The AMD 690G/690V utilizes the SB600 Southbridge that was introduced last May and continues to be a competitive offering, although both Intel and NVIDIA's latest chipsets are offering six SATA ports along with RAID 5 capability. However, LAN choices are left to the motherboard manufacturer's discretion. In general, the SB600 offers very good SATA and IDE performance while USB throughput slightly trails the Intel and NVIDIA offerings.

Index Test Setup
Comments Locked


View All Comments

  • TA152H - Tuesday, March 6, 2007 - link

    I just read the first page of this review, and wonder if a 15 year old kid wrote this.

    Let's grow up a little and stop thinking the world revolves around people that play video games all day and whine about big companies that actually think people use computers for real work!

    There's a perfectly good reason that Intel, et al, release IGPs that don't have great 3D processing power. I mean think before you write something so inane. The world doesn't all play games, and not everyone is an idiot and wants to play a mindless 3D shoot 'em up game and thinks extra resolution makes it so much more fun. Pac-Man, Space Invaders and Defender were incredibly crude by today's standards, but people loved them. It's the idea, not the resolution.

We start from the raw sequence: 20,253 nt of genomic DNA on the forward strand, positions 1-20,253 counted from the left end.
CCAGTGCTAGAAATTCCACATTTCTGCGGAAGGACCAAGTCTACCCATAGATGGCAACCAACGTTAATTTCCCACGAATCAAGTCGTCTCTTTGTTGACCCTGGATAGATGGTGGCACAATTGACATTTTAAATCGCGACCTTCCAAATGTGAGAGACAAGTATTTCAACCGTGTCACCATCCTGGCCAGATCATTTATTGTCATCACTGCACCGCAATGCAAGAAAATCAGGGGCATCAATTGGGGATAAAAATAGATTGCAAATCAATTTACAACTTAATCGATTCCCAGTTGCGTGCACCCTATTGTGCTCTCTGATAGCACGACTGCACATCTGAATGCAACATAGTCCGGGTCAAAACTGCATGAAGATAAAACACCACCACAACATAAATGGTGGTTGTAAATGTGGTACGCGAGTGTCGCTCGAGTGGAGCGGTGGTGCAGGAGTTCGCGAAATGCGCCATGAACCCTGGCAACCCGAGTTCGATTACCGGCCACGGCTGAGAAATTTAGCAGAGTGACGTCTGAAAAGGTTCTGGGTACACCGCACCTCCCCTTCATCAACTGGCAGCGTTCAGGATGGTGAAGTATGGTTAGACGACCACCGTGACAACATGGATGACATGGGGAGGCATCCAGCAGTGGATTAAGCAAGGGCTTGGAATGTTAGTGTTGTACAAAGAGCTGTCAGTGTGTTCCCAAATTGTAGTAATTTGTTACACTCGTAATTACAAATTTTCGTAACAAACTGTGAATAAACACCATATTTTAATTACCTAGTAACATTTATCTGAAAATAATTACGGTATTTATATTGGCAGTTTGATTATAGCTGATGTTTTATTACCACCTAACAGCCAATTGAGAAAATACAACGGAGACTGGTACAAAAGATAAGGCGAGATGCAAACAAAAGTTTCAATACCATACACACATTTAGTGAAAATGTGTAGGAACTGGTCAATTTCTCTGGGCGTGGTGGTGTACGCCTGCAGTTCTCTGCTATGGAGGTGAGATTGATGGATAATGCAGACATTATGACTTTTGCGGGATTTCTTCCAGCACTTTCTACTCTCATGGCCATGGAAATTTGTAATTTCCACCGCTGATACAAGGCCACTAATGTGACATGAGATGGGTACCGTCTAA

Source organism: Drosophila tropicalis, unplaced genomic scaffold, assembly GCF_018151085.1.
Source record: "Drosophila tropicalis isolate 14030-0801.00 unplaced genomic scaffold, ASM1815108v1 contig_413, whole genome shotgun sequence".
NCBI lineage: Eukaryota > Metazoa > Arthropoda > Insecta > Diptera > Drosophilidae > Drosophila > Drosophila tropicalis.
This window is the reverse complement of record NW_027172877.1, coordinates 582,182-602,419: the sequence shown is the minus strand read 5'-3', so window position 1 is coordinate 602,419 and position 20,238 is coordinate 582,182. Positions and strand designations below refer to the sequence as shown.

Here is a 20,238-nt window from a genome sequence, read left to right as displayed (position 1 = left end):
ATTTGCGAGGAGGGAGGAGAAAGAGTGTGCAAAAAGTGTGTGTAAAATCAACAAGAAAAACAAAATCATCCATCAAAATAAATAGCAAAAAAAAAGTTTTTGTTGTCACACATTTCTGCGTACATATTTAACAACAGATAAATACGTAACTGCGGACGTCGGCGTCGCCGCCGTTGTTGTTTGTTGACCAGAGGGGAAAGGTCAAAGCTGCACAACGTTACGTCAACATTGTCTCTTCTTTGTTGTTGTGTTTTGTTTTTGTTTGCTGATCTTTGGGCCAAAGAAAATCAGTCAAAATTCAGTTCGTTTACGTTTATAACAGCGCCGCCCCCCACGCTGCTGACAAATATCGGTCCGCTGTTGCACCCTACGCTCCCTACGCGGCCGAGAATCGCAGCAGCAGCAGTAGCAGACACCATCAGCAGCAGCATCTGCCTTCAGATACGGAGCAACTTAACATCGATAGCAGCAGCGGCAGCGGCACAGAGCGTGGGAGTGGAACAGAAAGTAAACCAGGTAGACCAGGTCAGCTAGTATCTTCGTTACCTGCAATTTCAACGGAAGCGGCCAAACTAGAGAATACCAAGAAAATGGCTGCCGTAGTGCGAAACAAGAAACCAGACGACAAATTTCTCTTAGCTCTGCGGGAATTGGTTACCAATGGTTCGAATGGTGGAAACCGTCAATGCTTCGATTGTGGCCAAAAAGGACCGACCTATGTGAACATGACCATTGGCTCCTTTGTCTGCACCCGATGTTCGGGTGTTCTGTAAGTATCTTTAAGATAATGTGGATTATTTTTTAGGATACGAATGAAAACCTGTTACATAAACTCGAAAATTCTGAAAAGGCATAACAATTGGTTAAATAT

Also keep in mind it's not like there is no downside to creating IGPs with all this functionality. You burn up electricity with those extra transistors, even when the vast majority of people, the vast majority of the time, aren't using them. You also generate more heat, and you make them more expensive. Why should someone that doesn't play 3D games pay for this when they don't use it? Why should be use more electricity so some simpletons that want to zap aliens can have that ability in an IGP? Isn't it enough they make cards specifically for that? Shouldn't only the people that want this capability have to pay for it? Why should other machines be crippled with this heat generating, electricity using capability when they never use it?

    So, if you're still incredulous about why companies still make relatively slow IGPs, it's because they fill the need for the vast majority of the people that buy them. And if they do not, there are options available that do. That's a perfect solution, you get it if you need it, and don't if you don't. Why whine about it so much?

  • Gary Key - Tuesday, March 6, 2007 - link


    I just read the first page of this review, and wonder if a 15 year old kid wrote this.

    I wish I was 15 again. :)